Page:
10. GA Implementation chromosome consists of N genes i-th allele represents the relevant decision (number of stones to be taken) N=21, k = 5 optimal strategy for the second player: [1,1,2,3,4,5,#,1,2,3,4,5,#,1,2,3,4,5,#,1,2,3,4,5,#]

    11. GA Implementation fitness clearly must depend on the ability of the individual to compete with others various approaches can be utilised entire population is used random sample “hall of fame” approach one/two-point crossover and random mutation

    12. Improving Performance it worked, but it was slow various attempts to empower the algorithm “All is well that ends well” Amongst mediocre strategies the better ones are those where end-game is more developed.

    13. Macromutation Operator Keep it as it is! Increase variability here! headless chicken crossover one parent from the population is crossed over with a randomly created individual the offspring is kept only if it is better than its parent

    14. The number of generations needed to find optimal strategy(100 test runs) – GA without macromutation operator - GA empowered by the macromutation operator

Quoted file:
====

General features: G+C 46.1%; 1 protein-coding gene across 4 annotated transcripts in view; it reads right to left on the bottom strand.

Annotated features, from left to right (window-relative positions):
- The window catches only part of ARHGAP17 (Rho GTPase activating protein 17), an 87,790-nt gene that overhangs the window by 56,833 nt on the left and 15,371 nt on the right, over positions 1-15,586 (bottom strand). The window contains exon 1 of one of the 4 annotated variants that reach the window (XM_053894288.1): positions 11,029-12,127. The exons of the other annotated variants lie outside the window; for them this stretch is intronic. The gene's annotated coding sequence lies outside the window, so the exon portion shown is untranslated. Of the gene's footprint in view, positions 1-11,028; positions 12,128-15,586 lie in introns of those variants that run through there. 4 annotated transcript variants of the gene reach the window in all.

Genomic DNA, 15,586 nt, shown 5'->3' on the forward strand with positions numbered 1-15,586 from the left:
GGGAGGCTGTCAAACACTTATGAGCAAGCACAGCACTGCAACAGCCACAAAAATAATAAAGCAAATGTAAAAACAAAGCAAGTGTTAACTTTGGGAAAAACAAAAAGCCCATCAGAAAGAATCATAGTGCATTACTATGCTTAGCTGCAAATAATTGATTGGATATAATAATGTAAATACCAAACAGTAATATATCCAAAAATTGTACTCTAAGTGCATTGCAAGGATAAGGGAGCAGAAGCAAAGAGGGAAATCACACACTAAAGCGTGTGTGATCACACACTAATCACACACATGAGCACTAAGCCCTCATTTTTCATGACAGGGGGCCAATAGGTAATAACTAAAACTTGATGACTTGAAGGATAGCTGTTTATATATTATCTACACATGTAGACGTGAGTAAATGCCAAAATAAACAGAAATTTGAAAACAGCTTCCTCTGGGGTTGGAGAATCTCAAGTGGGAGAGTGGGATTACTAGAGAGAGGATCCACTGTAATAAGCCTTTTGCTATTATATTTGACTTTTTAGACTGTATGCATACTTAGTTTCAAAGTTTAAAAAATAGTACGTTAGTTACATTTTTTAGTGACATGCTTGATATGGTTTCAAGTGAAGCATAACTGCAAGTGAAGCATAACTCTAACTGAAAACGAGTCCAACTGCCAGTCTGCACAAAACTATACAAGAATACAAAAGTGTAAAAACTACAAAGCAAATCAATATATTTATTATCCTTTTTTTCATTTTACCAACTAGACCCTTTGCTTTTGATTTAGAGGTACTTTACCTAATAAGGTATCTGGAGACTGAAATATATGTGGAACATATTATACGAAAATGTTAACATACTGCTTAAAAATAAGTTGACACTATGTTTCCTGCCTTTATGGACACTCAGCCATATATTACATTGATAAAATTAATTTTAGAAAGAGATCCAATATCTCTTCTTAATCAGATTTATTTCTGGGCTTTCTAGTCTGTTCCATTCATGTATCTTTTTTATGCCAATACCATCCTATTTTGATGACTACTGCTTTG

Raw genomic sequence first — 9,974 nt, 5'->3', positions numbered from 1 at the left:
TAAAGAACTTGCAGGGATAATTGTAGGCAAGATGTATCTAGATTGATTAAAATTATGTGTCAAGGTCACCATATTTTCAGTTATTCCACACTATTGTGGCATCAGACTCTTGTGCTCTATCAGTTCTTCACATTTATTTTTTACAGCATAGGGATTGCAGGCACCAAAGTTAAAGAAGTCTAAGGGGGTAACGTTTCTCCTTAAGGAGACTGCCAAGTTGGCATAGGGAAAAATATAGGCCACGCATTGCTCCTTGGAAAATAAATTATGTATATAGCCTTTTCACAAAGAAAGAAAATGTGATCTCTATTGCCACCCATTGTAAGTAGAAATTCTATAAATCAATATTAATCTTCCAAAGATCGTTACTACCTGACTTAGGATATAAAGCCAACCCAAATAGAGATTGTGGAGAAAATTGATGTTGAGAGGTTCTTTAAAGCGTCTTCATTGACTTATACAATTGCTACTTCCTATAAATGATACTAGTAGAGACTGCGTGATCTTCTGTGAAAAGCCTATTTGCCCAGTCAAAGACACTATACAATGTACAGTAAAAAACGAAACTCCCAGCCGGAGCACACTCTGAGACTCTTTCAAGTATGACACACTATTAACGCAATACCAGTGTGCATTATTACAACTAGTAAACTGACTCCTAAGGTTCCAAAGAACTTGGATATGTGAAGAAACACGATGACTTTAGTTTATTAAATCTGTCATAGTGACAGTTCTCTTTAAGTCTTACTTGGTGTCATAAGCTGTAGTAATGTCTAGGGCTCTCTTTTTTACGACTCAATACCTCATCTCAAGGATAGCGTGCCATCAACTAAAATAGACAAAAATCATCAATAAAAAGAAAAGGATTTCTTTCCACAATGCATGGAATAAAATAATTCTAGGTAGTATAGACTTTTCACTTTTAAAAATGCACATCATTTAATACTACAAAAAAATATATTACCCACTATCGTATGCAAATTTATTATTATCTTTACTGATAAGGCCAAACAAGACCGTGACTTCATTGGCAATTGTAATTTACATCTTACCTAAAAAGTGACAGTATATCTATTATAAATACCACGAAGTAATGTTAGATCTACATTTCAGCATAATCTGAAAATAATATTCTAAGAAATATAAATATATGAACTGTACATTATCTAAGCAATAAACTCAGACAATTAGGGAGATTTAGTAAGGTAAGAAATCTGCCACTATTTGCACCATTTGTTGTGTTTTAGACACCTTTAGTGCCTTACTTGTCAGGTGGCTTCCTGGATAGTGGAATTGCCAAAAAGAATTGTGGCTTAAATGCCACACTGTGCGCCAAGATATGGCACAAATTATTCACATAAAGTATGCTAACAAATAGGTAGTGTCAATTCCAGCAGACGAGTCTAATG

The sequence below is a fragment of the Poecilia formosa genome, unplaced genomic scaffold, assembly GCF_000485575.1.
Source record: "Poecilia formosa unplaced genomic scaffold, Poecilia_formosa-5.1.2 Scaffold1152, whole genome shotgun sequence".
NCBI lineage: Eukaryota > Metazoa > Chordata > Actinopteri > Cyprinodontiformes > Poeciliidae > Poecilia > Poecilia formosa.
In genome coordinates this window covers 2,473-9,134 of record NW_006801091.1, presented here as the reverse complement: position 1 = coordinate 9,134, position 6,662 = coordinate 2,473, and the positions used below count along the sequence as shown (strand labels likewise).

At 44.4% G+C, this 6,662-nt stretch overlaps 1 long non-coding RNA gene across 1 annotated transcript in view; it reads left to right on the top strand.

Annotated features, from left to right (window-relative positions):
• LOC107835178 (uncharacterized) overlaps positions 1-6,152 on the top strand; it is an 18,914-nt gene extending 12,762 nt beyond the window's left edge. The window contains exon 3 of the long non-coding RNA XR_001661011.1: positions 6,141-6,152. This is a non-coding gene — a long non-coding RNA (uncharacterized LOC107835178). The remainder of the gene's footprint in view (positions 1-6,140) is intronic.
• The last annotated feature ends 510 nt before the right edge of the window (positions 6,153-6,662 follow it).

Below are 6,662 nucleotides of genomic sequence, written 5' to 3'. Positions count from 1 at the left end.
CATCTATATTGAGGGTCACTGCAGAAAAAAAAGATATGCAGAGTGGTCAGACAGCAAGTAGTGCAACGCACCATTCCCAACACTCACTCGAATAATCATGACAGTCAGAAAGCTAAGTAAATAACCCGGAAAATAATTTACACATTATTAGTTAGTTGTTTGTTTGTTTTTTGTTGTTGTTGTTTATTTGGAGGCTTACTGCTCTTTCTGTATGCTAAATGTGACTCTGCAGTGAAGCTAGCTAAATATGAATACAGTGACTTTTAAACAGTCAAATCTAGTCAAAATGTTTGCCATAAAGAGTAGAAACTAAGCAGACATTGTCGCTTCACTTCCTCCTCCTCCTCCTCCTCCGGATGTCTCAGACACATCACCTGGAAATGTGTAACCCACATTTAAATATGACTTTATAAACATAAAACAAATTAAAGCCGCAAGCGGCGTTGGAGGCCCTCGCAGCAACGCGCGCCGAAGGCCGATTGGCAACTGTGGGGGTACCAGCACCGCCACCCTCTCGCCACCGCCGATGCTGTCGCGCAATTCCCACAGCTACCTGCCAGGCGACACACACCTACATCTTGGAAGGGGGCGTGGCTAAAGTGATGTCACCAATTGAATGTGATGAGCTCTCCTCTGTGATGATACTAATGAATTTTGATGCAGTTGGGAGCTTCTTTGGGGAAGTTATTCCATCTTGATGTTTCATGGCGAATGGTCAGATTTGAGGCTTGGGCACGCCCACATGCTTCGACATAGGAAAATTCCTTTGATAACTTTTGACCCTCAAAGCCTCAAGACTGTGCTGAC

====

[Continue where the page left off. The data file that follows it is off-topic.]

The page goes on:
15. Travelling Salesman Problem Definition of TSP • There are N cities and given distances between them. • Travelling salesman has to visit all of them. • It is impossible to visit any city twice. • Find a sequence of cities to minimise travelled distance.

    16. Travelling Salesman Problem Order Based Encoding • chromosome expresses the order of cities in which salesman will visit them [Athens, Roma, Madrid, ..., Dublin] • if we assume the substitution Athens = 1, Brussels = 2, etc., we can simplify it to [1,5,8,14,2,4,6,11,8,9,10,12,7,13,15,3]

    17. Travelling Salesman Problem Crossover Problem • in some cases “eligible” parents can produce “ineligible” offspring Parents Offspring [1,2,3,4, | 5,6]  [1,2,3,4, | 1,2] [3,4,5,6, | 1,2]  [3,4,5,6, | 5,6] • it has to be repaired - reordering operators

    18. Travelling Salesman Problem Order Crossover (OX) Parent Offspring [1,2,3,4, | 5,6] [1,2,3,4, | 5,2] [1,_,_,_, | _,_] [1,_,_,_, | 5,2] [_,x,_,_, | _,_] [1,_,_,_, | 5,2] [_,_,3,_, | _,_] [1,3,_,_, | 5,2] [_,_,_,4, | _,_] [1,3,4,_, | 5,2] [_,_,_,_, | x,_] [1,3,4,_, | 5,2] [_,_,_,_, | _,6] [1,3,4,6, | 5,2]

    19. Travelling Salesman Problem Mutation • exchange two randomly selected genes [ 1, 2, 3, 4, 5, 6] [ 1, 2, 5, 4, 3, 6] Inversion • reverse part of the chromosome [ 1, 2, | 3, 4, 5, | 6] [ 1, 2, | 5, 4, 3, | 6]